Is The Shine Coming Off Japan's Bullet Trains?


Author: Taku Tamaki

(MENAFN- The Conversation) Just ten days before the 1964 Tokyo Olympic Games, Japan opened its Tōkaidō Shinkansen, a high-speed rail line connecting Tokyo with Osaka. Shinkansen bullet trains showcased the high quality of Japanese railway technology
to the world, with trains travelling at up to 285 km/h (177 mph).

More than ten trains depart from Tokyo each hour, and the average delay remains at just 54 seconds per train – much lower than in other countries such as the UK. So far, Japan's bullet trains have also recorded zero passenger fatalities in their 60 years of operation.

The reliability, punctuality and safety of Japanese railways has reinforced the country's identity as a self-professed railway technology
superpower.

However, Japan's Shinkansen is a self-contained railway system designed to be isolated from the conventional railway network. For example, the system is a dedicated high-speed line with a wider track than the rest of the network. This means that the bullet train's good reputation, which has been nurtured over decades, is predicated on it being a standalone project.

The irony here is that while Japanese suppliers have developed high technical know-how, their skills are being wasted as they struggle to adapt to the international railway marketplace.

In late 2023, Japan expressed its reluctance to join Indonesia's US$7.3 billion (£5.9 billion) high-speed rail project, citing concerns about technical compatibility and possible damage to its“brand”. As a result, Indonesia picked China to build the railway instead. China also offered to do it faster and with fewer conditions.

My own research suggests that domestic pride and confidence will turn into anxiety as Japanese railway expertise continues to encounter overseas rivals, and fails to win contracts.

The Taiwanese experience

Japan has successfully exported its“high quality” rail infrastructure to Taiwan, India, Europe and the UK in the past. But Japan's experience of exporting bullet train technology
to Taiwan in the late 1990s and early 2000s remains a cautionary tale.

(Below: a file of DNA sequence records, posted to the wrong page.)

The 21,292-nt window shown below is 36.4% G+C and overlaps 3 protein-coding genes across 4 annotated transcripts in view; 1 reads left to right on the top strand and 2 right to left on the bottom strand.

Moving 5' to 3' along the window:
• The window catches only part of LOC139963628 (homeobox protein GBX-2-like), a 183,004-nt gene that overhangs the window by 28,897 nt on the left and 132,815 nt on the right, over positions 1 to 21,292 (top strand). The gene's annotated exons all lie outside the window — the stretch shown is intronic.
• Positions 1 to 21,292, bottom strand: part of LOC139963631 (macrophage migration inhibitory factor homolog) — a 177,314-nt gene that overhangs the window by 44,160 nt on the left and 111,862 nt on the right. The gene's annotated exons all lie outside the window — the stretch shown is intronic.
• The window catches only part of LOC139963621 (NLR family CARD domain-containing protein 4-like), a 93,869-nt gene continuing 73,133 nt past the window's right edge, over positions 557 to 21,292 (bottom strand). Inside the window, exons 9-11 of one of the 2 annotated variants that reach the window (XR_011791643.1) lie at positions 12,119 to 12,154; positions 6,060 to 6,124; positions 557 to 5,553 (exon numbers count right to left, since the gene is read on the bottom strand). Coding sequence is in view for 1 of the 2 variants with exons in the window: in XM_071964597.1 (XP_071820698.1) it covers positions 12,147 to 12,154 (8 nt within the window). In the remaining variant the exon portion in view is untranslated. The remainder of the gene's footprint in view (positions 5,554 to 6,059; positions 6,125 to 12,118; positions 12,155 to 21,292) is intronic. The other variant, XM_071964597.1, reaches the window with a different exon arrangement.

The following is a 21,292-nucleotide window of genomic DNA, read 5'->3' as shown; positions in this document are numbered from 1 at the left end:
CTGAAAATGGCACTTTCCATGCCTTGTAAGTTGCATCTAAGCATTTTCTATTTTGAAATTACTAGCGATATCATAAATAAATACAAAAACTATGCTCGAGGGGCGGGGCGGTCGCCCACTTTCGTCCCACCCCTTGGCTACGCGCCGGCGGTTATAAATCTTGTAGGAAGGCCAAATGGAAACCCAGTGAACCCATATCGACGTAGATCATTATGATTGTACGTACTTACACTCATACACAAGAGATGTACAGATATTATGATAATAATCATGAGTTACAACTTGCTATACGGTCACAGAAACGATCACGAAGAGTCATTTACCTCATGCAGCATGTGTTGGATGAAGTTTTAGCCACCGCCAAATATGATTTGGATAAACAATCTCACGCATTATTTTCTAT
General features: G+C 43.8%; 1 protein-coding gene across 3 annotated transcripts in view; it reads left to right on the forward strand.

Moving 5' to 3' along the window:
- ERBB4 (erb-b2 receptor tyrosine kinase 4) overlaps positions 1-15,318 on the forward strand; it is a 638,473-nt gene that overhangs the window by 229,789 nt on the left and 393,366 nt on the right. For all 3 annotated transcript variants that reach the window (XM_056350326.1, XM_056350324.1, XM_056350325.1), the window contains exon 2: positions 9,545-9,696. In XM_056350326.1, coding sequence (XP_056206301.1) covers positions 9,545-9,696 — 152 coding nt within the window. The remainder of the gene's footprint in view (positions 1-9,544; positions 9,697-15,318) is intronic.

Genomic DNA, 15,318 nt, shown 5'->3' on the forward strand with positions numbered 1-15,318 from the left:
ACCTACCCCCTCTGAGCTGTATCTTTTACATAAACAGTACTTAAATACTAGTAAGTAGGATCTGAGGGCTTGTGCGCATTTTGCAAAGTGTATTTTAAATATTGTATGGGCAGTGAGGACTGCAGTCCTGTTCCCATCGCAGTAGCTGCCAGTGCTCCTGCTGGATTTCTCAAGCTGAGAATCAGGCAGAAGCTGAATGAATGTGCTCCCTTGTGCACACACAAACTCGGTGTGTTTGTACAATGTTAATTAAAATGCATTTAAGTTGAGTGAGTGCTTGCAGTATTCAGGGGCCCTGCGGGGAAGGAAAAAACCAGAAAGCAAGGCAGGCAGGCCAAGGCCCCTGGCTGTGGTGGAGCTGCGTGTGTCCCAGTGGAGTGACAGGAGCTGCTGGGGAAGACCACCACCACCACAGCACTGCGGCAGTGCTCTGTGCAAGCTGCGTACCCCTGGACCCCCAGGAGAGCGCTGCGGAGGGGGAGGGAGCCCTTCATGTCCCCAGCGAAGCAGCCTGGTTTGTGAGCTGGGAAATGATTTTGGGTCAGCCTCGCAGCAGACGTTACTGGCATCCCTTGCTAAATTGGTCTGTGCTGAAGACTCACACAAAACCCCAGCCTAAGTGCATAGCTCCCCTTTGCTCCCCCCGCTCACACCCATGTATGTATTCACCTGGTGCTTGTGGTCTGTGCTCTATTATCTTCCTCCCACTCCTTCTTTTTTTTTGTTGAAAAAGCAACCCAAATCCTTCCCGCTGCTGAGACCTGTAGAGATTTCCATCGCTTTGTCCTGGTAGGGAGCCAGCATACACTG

The Taiwanese high-speed railway, a 350km line that runs along the west coast of the country, resulted in a mix of European and Japanese technologies after much political haggling. The Japanese engineers were worried that their bullet trains had to run on European tracks, an engineering requirement not anticipated by the Shinkansen technology
.

They feared that the bullet train's international reputation would suffer if anything went wrong in the process of mixing Japanese and European designs.


The Taiwan high speed railway connects major cities in western Taiwan. AaronChenPS2/Shutterstock

Thankfully, nothing has gone wrong. But this episode shows how Japanese engineers are obsessed with making sure the bullet train technology
is sold as a complete package.

This is an example of the “Galapagos Syndrome” , a metaphor used to describe products and services that have developed with a focus on a single market or culture, making them distinct when compared to the rest of the world. The reputation of the bullet train rests on not mixing with non-Japanese technology
.

The experience in Taiwan also highlighted another dimension of Japanese railway expertise: that Japanese manufacturers lack the necessary expertise to compete in the international railway marketplace where the mixing of technology
from various countries is the norm.

Future risks

The Japanese government has recently announced that it would back a bid from Japanese companies to export underground railway expertise and technology
to the Dominican Republic. The Caribbean country is planning to expand its underground railway system mainly in its capital, Santo Domingo.

Japan's involvement makes sense given its experience operating rapid mass transit systems. This sort of system already operates in major Japanese cities like Tokyo, Yokohama, Kobe and Fukuoka. However, there is a risk that the Japanese system remains incompatible with what is available from the international marketplace.

Unless the Japanese system is compatible internationally, then the operator will remain stuck with Japanese technology
when the time comes for renewal. Otherwise, they will need to find a non-Japanese supplier willing and able to shoehorn their technology
into the Japanese system.


The Santo Domingo metro, a modern subway constructed in the capital of the Dominican Republican. EQRoy/Shutterstock

This predicament is reminiscent of Taiwan's recent struggle to renew its high-speed trains. The original trains that Japan sold to Taiwan are now due for refurbishment. And the Taiwanese operator has had to choose between purchasing brand new trains either from different Japanese manufacturers or from European suppliers.

Purchasing new trains from Japan meant incurring additional costs, while procuring European rolling stock would result in the greater complexity of having a mixed fleet. In the end, the Taiwanese operator opted to purchase new trainsets from Japanese firms Hitachi and Toshiba.

Japan's self-image is built on the notion that the Japanese technology
is the best in the world. But Japan's government and railway industry still have a lot to learn from the international marketplace. For now, Japanese confidence will have to cohabitate with anxiety.


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